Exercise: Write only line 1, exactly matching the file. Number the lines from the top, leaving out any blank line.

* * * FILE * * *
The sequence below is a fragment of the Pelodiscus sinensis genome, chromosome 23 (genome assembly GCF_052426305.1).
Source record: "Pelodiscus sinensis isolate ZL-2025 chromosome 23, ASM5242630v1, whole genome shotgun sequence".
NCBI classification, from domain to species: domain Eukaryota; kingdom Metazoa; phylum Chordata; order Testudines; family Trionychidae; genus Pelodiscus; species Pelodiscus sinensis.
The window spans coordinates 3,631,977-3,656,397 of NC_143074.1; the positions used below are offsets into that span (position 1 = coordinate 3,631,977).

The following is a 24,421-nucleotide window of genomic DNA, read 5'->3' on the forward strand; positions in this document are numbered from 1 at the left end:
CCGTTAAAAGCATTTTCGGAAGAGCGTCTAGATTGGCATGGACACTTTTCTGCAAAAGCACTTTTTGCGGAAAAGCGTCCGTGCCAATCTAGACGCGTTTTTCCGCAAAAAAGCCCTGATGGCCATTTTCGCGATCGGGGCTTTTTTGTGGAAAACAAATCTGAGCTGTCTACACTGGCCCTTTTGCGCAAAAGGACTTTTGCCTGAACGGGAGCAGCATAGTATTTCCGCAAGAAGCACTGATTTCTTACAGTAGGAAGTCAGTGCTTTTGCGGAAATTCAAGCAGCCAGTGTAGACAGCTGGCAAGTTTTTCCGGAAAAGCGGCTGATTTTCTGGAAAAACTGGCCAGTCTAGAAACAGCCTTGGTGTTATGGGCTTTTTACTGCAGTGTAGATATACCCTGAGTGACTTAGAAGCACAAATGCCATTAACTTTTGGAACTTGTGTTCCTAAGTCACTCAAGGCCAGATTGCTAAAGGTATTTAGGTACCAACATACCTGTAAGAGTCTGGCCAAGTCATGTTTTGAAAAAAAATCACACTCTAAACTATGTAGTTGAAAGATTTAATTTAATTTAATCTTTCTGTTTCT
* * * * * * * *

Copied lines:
The sequence below is a fragment of the Pelodiscus sinensis genome, chromosome 23 (genome assembly GCF_052426305.1).